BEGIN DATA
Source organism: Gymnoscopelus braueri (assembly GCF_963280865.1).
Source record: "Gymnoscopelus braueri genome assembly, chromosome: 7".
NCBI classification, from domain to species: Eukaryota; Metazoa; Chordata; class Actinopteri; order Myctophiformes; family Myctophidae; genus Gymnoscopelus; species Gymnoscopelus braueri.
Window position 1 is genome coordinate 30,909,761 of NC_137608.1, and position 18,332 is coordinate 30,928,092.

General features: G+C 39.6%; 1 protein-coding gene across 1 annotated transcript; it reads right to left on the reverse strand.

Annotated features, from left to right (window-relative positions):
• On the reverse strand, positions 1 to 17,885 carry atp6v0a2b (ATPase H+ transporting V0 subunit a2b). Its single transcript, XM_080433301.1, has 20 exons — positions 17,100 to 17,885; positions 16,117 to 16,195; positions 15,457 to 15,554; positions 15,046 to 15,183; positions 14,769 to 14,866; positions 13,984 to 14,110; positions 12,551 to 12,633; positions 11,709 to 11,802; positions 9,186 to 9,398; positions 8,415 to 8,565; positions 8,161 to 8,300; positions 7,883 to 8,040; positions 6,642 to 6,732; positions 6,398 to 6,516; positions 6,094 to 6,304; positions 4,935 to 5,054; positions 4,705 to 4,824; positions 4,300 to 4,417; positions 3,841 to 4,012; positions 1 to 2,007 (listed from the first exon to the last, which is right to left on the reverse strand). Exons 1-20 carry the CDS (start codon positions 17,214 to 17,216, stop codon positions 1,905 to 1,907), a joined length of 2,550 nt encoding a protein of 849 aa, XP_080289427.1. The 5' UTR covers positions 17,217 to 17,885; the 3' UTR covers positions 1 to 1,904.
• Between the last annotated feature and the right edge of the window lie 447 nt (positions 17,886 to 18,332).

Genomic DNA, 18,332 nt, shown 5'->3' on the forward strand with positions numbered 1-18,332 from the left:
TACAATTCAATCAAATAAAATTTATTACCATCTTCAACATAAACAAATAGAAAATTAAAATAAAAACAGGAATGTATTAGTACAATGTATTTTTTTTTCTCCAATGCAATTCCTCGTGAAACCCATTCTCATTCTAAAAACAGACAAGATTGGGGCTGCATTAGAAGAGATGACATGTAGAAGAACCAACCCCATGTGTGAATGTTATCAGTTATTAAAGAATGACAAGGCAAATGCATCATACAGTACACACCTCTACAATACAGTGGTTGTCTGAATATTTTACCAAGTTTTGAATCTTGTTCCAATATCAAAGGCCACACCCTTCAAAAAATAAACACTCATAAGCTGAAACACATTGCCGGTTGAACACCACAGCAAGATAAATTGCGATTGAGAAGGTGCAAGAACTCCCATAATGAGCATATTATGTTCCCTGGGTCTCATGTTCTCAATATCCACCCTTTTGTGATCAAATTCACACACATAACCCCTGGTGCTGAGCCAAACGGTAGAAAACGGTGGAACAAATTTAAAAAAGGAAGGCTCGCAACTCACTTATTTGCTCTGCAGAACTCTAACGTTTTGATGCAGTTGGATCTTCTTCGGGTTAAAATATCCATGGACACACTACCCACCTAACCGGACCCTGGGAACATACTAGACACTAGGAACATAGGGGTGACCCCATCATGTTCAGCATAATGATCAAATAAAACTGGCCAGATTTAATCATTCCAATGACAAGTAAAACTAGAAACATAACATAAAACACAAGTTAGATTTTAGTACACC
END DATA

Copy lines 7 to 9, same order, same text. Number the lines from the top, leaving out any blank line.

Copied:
• On the reverse strand, positions 1 to 17,885 carry atp6v0a2b (ATPase H+ transporting V0 subunit a2b). Its single transcript, XM_080433301.1, has 20 exons — positions 17,100 to 17,885; positions 16,117 to 16,195; positions 15,457 to 15,554; positions 15,046 to 15,183; positions 14,769 to 14,866; positions 13,984 to 14,110; positions 12,551 to 12,633; positions 11,709 to 11,802; positions 9,186 to 9,398; positions 8,415 to 8,565; positions 8,161 to 8,300; positions 7,883 to 8,040; positions 6,642 to 6,732; positions 6,398 to 6,516; positions 6,094 to 6,304; positions 4,935 to 5,054; positions 4,705 to 4,824; positions 4,300 to 4,417; positions 3,841 to 4,012; positions 1 to 2,007 (listed from the first exon to the last, which is right to left on the reverse strand). Exons 1-20 carry the CDS (start codon positions 17,214 to 17,216, stop codon positions 1,905 to 1,907), a joined length of 2,550 nt encoding a protein of 849 aa, XP_080289427.1. The 5' UTR covers positions 17,217 to 17,885; the 3' UTR covers positions 1 to 1,904.
• Between the last annotated feature and the right edge of the window lie 447 nt (positions 17,886 to 18,332).

Genomic DNA, 18,332 nt, shown 5'->3' on the forward strand with positions numbered 1-18,332 from the left: